Mega Man Zero 2 Recollections: The Mega Man Network

May 17, 2010
2010 May 17

Last week, we asked several guests to write about their recollections from playing the original Mega Man Zero on the GameBoy Advance. This week, we’re focusing on the 2nd game in the series, Mega Man Zero 2, released in late 2003.

Today, Heat Man steps in as the representative from Mega Man fansite, The Mega Man Network to share his memories.

From Heat Man:

It’s actually been a few years now since I really sat down and played any of the Zero games. From what I can recall then, they were good standby games for the times. Battle Network was taking center stage, and the X series was jumping into 3D. At that time, the Zero series was what came closest to the authentic, 2D action gameplay people like myself were craving. Truthfully, none of the Zero games ever knocked my socks off, but they were fun games – if you could get past the difficulty.

Hit the jump for more!

In doing “research” for this article, I popped Zero 2 into my DS Lite. And… man. What can I say? After the intro stage, I got my clock cleaned. It’d been so long, almost everything felt unfamiliar, and getting my bearings back cost me life after life. If anything, this game made me appreciate how far Inti Creates had come. Zero 2 contrasted so starkly with a game like Mega Man 10 from today, which is really well balanced. I always felt like the Mega Man series didn’t really get its reputation for cruel difficulty until the Zero series, and jumping back into Zero 2 reminded me why I thought that.

The game does have a few new advantages. You actually get lives this time around, so you don’t have only one shot at motorcycle jumping through flaming hoops over a pool of hungry sharks. Of course, with as much as you’ll be dying anyway, it doesn’t seem like it helps much. Mega Man Zero 2 also expands on the number of Cyber Elves available to use. But again, they make you feel guilty for using them, and they lower your overall rank. Next, Zero 2 introduces EX Skills, which are special weapon abilities you can get from bosses – not unlike many other Mega Man games. But you have to play at a consistently high rank to keep getting them. See a pattern here? Zero 2 is a game that doesn’t give without taking away. The game literally makes you feel bad for using crutches and not trying your best. This is especially notable in how the game ranks you after each stage, a feature I’ve come to hate in all games. You could spend 15 minutes struggling through a stage, barely making it by the skin of your teeth, just to then have the game tell you “Hmm, you didn’t do so hot! You get a D! :D”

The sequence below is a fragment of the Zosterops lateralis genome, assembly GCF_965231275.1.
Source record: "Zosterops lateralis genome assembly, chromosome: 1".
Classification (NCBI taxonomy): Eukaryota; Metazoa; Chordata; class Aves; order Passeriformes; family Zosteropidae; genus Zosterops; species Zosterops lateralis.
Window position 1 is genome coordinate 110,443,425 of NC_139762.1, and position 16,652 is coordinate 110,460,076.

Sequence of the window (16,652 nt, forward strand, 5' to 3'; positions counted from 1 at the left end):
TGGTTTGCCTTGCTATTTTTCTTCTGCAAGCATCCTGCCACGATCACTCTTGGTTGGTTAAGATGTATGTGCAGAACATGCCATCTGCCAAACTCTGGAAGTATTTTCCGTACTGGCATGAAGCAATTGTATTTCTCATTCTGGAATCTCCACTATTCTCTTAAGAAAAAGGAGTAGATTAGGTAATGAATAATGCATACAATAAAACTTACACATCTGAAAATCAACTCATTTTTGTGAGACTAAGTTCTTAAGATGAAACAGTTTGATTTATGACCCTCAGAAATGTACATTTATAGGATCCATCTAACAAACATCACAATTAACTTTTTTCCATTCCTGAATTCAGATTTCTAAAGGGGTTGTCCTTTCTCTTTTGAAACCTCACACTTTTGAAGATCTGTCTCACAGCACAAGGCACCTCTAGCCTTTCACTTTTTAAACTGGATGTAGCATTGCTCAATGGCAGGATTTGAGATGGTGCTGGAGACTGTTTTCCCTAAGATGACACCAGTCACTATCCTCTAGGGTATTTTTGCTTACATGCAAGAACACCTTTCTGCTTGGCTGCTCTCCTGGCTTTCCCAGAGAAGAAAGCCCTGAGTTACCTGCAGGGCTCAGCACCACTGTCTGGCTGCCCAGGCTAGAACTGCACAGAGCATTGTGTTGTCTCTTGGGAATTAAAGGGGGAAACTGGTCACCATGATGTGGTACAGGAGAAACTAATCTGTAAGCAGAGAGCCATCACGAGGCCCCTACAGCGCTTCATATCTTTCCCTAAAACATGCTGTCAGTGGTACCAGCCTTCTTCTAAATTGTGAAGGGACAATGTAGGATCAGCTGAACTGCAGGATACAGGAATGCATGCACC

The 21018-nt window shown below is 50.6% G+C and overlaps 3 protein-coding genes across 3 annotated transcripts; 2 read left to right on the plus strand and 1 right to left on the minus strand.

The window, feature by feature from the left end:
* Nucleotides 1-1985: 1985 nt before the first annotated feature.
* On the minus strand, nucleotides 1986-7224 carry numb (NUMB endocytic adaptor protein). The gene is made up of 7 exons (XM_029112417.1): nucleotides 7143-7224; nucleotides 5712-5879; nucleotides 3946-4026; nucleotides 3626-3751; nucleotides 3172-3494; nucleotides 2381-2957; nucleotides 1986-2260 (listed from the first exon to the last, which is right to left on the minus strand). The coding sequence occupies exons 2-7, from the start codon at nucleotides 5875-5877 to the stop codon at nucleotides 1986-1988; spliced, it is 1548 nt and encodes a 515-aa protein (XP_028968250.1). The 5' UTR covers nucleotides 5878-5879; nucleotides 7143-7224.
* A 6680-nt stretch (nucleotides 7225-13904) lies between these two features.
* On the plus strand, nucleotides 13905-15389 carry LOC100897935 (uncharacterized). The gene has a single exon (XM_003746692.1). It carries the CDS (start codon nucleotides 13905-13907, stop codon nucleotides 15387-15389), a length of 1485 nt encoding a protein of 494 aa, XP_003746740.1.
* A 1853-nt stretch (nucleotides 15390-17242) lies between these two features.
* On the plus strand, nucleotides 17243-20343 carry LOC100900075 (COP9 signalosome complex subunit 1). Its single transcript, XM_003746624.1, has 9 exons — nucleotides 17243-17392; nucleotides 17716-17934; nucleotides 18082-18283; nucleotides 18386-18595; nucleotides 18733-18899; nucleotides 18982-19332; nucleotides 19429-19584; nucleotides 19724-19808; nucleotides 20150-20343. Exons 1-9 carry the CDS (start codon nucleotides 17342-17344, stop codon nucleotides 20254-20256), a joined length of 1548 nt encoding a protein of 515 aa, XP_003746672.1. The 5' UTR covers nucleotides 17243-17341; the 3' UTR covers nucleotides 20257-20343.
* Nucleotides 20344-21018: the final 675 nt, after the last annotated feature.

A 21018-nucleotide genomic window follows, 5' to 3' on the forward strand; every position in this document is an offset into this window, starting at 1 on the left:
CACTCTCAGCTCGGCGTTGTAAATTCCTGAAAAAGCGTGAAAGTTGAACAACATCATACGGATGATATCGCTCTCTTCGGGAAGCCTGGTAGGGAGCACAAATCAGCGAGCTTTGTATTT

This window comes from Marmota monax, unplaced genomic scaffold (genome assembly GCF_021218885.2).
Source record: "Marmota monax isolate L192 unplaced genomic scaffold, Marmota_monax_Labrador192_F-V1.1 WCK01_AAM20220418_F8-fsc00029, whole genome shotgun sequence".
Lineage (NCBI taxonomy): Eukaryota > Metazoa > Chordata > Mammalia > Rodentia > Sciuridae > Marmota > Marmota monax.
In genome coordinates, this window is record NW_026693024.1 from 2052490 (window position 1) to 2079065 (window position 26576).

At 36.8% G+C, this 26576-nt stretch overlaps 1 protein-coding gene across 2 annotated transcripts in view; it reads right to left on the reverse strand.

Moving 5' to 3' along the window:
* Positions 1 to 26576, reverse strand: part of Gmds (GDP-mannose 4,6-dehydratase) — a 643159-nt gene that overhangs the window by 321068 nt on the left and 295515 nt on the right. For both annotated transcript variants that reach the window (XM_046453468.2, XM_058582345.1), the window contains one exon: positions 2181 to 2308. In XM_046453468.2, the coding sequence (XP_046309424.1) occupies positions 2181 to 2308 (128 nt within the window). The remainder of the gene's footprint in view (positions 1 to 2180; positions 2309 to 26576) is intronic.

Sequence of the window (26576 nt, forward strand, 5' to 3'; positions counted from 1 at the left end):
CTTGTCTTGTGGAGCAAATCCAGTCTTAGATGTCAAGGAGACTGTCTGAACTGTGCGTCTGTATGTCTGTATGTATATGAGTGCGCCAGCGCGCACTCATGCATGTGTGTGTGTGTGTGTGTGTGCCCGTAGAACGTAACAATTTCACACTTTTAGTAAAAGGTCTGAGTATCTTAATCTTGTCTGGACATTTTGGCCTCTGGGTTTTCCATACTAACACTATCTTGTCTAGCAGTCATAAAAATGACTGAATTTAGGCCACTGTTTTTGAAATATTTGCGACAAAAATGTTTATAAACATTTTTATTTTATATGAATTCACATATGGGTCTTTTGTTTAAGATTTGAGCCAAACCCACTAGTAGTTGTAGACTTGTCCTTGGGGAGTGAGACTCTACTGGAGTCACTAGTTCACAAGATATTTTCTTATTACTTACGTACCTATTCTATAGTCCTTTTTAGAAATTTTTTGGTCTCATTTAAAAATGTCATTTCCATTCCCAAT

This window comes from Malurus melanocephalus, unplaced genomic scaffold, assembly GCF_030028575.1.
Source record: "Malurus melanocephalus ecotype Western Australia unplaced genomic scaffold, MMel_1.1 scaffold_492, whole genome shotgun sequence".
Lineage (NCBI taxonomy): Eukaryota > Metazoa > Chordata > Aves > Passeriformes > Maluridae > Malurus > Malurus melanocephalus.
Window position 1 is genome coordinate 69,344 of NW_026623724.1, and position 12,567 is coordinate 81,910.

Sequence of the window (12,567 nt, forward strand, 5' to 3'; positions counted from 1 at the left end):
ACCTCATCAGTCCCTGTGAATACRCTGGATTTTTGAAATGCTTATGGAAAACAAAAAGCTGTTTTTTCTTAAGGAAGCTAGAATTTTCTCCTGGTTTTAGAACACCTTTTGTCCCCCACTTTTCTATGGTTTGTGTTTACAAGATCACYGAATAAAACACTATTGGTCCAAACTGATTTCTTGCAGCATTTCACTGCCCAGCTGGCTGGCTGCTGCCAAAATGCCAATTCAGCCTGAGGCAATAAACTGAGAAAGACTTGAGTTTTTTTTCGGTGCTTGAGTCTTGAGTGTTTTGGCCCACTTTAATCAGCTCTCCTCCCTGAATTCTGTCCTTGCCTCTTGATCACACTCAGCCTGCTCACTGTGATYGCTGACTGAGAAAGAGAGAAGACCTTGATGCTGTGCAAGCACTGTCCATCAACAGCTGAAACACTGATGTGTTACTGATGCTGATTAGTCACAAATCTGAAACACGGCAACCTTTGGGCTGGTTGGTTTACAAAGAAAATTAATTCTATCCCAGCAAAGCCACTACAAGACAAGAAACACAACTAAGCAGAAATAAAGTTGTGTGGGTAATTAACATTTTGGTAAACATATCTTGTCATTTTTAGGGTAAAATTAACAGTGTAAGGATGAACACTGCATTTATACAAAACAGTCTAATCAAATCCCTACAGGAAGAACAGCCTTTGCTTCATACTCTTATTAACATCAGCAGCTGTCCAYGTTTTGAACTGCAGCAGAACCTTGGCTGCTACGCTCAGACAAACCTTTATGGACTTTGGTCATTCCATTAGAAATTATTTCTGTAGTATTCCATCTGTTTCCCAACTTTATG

So, if Mega Man Zero 2 is so punishing, then what makes it so good? Well, the game’s got style. Right from the get go you know Zero is a bad ass because he’s been trudging around in the desert, fighting Neo Arcadia on his own, for a year. And then in epic cut scene glory, he wastes no time letting the latest mob of cannon fodder know he’s the man.

The game is littered with awesome scenes like these, and has a pretty neat story that expands what happened in the first game nicely. Especially of interest is Elpizo, who I think is one of the more fleshed out characters of Mega Man entirely. It’s seldom we really get to see how a character succumbs to his own flaws and turns into the villain. Unlike most Mega Man villains, he has a bit a depth. Well, as much as a two hour game can portray, anyhow.

Zero 2 really builds on what came before. You’re now stationed in a fancy, new Resistance base, with lots of new characters to converse with. The game has plenty of cool bosses, included “powered up” forms of the three remaining Guardians. Not to mention that rematch with Kuwagust Anchus, where you face both him and his “brother” from the previous game. That was a neat twist. One of the things I love most about the Zero series are the bosses, which are a fantastic mixture of mythology and ornate mechanical design. Also, Zero 2 forgoes the previous map-style stage layout with a more traditional stage select, which was kind of disappointing but allowed for a greater variety of stages.

Also, it’s pretty much impossible for me to talk about a Mega Man game without mentioning its music. And Mega Man Zero 2 has some fine music. It builds on the style from the original game, which was much more environmental and moody sounding, and throws in the distinct melodies and beats we expect from a Mega Man game. That classic video game-ish sound that invigorates you and pushes you to play more. Check out a sampling of the game’s music below.


But honestly, while the presentation elements are great, what really makes a game is how fun it is. And despite my bemoanings on how tough the game can be (I’ve never been able to clear the laser sections, where you temporarily disable them by destroying the generators, without taking tons of damage), it IS a fun game. The play control is solid, and you have some cool weapons and abilities to play with, including the new Chain Rod. I have a little trouble swinging with it, but it’s pretty fun to mess with otherwise. And I mean, I did beat this game back in the day, so it’s not THAT hard!

With the Mega Man Zero Collection coming next month, I’m actually looking forward to giving Mega Man Zero 2, and the rest of the series, a second shot. God forbid, I may even use Easy Mode.